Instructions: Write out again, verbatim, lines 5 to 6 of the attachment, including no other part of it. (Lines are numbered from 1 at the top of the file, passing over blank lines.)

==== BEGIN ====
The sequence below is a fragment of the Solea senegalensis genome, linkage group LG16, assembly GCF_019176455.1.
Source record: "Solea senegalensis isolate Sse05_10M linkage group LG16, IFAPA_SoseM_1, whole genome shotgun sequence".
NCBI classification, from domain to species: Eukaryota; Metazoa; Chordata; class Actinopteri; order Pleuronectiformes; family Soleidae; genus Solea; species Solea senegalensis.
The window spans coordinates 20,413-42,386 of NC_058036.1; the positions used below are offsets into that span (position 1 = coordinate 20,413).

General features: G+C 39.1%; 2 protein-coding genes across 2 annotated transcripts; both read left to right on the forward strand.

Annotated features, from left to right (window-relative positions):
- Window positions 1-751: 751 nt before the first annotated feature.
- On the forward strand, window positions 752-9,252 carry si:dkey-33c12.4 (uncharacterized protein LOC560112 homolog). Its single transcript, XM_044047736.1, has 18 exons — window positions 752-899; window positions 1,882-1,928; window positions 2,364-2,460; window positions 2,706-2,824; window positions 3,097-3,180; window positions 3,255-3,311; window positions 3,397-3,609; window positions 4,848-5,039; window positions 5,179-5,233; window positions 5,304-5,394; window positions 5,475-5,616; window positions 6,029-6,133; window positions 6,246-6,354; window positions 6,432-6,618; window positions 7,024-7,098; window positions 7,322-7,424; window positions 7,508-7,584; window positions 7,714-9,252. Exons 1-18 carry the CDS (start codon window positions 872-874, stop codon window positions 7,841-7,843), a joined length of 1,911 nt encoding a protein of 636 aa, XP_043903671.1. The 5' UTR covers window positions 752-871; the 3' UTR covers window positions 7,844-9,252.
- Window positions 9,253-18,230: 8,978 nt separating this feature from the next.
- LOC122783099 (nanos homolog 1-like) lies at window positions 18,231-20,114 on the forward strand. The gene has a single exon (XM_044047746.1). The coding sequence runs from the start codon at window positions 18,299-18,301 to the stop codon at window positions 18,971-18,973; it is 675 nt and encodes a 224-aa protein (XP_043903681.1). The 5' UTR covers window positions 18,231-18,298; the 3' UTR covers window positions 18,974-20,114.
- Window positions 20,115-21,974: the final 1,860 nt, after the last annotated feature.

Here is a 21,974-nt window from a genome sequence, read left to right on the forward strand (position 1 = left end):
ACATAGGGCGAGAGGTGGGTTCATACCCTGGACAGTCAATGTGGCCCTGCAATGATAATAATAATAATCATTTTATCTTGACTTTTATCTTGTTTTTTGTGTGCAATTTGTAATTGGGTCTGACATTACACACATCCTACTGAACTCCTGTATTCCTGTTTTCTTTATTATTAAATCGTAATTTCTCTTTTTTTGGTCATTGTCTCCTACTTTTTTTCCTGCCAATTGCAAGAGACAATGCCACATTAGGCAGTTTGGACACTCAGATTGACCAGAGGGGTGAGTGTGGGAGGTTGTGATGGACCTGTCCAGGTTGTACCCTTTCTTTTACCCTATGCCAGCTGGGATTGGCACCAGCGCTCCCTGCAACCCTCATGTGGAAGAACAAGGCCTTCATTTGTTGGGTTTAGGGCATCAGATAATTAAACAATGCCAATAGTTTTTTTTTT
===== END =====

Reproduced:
General features: G+C 39.1%; 2 protein-coding genes across 2 annotated transcripts; both read left to right on the forward strand.

Annotated features, from left to right (window-relative positions):